To say that Kenney plays with LEGOs is like noting the Higgs boson is (or was) hard to find. When Kenney busts out the LEGOs, it’s usually go-big-or-go-home territory. Take his “Nature Connects” show, for example, a traveling exhibition of 27 LEGO sculptures on display at botanical gardens nationwide through 2015.
The larger-than-life figures create a Honey,? I Shrunk the Kids environment where visitors gape at everything from a 5-foot-wide tiger swallowtail (37,481 LEGO pieces) to a 7-foot-long bison (45,143 pieces). The pièce de résistance? A ruby-throated hummingbird that hovers almost 8 feet in the air as it feeds from giant flowers (31,565 pieces). The project box score: about a half-million LEGO pieces and some 5,000 man-hours — the equivalent of one person working full time for nearly two and a half years.
Or consider Kenney’s biggest sculpture: a 400-pound, life-size polar bear built for the Philadelphia Zoo. It took Kenney and five staffers 95,000 LEGO pieces and 1,100 hours to build it. “And 60 gallons of coffee,” he adds.
The bulk-buying privilege comes in awfully handy. Freight trucks routinely deliver wooden pallets holding 300 to 500 pounds of LEGO-filled cartons to Kenney’s 800-square-foot Queens studio-cum-Romper? Room. Kenney stores the pieces, sorted by color and shape, in drawers and plastic bins. Another room is dedicated to inventory overflow. At last count, Kenney owned enough LEGOs to put Imelda Marcos’ shoe fetish to shame — about two million pieces in all.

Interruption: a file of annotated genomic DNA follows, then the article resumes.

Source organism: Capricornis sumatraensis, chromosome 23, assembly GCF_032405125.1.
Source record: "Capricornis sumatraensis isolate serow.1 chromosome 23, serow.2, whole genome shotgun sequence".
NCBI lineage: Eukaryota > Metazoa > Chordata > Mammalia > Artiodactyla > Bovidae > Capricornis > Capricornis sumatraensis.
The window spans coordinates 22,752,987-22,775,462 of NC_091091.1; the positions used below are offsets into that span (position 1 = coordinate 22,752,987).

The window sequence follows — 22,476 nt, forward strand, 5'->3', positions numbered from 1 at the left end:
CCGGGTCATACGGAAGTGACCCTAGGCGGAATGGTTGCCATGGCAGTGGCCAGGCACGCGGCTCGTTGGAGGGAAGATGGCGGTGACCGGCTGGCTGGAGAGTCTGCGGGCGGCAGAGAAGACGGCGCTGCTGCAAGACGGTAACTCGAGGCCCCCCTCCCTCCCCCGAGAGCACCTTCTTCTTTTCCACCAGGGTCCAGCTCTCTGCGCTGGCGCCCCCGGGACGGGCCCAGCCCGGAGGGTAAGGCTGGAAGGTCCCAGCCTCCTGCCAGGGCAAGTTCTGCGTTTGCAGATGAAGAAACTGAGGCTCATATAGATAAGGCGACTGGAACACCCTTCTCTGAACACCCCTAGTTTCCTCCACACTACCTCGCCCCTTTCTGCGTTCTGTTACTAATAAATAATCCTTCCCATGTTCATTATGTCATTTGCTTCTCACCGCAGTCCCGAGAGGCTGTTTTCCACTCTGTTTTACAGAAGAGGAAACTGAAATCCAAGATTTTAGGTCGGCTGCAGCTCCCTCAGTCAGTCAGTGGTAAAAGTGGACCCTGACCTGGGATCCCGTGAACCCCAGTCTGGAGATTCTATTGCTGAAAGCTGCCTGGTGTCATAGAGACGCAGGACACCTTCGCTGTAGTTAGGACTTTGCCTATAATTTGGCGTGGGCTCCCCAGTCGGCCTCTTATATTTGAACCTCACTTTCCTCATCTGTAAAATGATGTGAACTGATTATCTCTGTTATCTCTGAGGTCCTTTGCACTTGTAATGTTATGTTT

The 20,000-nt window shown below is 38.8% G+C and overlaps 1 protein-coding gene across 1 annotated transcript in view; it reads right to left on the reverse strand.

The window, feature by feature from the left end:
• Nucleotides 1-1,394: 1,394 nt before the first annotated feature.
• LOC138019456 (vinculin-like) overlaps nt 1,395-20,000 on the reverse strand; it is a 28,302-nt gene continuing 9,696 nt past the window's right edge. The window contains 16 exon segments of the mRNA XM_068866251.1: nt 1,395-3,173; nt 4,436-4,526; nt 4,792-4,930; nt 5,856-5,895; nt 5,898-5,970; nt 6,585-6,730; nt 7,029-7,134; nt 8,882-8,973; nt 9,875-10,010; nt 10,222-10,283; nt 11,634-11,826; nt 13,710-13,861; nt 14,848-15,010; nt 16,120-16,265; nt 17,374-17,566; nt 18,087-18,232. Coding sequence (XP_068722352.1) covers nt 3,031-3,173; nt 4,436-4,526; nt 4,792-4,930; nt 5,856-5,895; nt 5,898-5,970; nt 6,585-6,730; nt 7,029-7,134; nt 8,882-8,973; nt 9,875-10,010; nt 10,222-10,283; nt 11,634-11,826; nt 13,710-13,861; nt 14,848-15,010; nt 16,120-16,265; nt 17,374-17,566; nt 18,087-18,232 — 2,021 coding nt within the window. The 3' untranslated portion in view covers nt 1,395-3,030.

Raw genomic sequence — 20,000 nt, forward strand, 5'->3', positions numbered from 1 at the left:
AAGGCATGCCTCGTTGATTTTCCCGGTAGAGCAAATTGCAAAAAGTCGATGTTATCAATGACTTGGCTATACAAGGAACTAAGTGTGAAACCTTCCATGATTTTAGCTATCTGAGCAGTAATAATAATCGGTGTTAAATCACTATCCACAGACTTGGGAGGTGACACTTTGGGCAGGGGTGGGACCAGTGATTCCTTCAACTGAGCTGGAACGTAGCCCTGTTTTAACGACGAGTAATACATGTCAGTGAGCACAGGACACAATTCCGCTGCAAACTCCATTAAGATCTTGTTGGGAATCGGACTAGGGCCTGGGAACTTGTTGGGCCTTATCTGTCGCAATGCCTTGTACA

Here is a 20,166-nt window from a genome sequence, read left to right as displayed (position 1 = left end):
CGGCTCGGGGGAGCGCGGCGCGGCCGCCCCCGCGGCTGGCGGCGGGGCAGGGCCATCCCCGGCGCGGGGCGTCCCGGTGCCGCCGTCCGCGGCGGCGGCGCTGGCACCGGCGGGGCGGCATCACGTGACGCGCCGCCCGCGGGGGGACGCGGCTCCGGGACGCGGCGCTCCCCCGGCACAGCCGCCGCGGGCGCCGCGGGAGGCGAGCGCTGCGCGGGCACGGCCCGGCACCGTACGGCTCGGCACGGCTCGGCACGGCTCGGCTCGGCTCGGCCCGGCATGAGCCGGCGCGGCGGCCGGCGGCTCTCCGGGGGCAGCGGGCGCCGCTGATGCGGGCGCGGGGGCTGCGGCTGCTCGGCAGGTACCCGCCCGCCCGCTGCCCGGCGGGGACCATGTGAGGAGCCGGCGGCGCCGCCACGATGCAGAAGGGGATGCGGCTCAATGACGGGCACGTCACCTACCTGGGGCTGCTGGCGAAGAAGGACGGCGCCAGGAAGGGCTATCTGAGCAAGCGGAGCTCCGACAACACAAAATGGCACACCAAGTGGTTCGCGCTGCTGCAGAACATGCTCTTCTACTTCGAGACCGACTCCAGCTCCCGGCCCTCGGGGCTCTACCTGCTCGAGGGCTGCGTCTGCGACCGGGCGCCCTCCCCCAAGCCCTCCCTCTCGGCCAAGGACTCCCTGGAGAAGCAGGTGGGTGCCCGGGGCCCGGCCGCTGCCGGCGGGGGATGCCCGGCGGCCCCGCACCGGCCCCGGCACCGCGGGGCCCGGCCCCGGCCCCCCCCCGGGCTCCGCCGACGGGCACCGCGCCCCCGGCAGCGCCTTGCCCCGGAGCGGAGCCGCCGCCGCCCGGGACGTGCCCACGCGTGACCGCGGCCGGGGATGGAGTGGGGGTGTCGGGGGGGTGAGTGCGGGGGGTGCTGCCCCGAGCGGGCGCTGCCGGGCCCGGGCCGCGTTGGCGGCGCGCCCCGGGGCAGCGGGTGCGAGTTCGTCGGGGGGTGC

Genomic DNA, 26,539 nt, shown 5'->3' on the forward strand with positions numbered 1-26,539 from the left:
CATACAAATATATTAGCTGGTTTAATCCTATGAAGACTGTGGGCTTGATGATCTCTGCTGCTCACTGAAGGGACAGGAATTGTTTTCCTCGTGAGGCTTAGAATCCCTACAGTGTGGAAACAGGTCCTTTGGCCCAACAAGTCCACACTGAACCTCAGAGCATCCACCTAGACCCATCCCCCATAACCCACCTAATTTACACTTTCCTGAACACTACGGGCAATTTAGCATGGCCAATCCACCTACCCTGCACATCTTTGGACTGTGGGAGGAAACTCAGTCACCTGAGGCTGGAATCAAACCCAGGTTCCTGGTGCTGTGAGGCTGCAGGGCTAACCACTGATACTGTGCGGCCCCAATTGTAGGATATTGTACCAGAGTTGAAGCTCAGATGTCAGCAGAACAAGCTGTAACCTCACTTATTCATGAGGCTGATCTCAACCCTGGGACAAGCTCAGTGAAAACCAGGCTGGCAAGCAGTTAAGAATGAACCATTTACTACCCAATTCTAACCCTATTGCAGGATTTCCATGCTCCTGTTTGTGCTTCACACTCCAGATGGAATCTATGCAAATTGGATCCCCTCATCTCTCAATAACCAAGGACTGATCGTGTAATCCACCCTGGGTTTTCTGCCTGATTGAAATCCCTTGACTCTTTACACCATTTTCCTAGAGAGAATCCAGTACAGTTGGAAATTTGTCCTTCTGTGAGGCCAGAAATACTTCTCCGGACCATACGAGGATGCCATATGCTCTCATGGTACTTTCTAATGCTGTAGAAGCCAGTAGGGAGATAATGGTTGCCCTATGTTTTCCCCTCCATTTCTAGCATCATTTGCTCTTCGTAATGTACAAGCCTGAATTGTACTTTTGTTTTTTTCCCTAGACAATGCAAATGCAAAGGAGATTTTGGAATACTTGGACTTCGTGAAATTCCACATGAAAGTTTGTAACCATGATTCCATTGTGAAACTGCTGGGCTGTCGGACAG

Back in the brutal days of BLCP (Before LEGO Certified Pro), Kenney was forced to raid toy stores — and frantically mail-order kits like a kid wielding Mom’s credit card — to obtain certain blocks in bulk. “Once, I needed 10,000 clear pieces to make a corporate logo. About that time, LEGO and I started talking,” he says wryly.
Which begs the question: What does it take to become a LEGO pro? The way Kenney vaguely describes it, the process for ?deciding who’s a LEGO Obi-Wan Kenobi is a bit like U.S. Supreme Court Justice Potter Stewart’s attempt to summarize obscenity: It’s hard to define, but you definitely know it when you see it.
“I can’t speak for the LEGO Group, but I view the program as a guild — a group of guys who’ve all mastered the same craft,” explains Kenney, who helped LEGO develop the pro program. “They’re looking for people who are physically engaging their product — doing something interesting with them in a commercial way.” The LEGO website defines certified LEGO pros as adult hobbyists who’ve “turned their passion for building and creating with LEGO bricks into a full-time or part-time profession.” Candidates are judged by three criteria: their building proficiency, enthusiasm for LEGOs and “professional approach towards other LEGO fans and the broader public” — all of which fit Kenney as snugly as two interlocking LEGO bricks.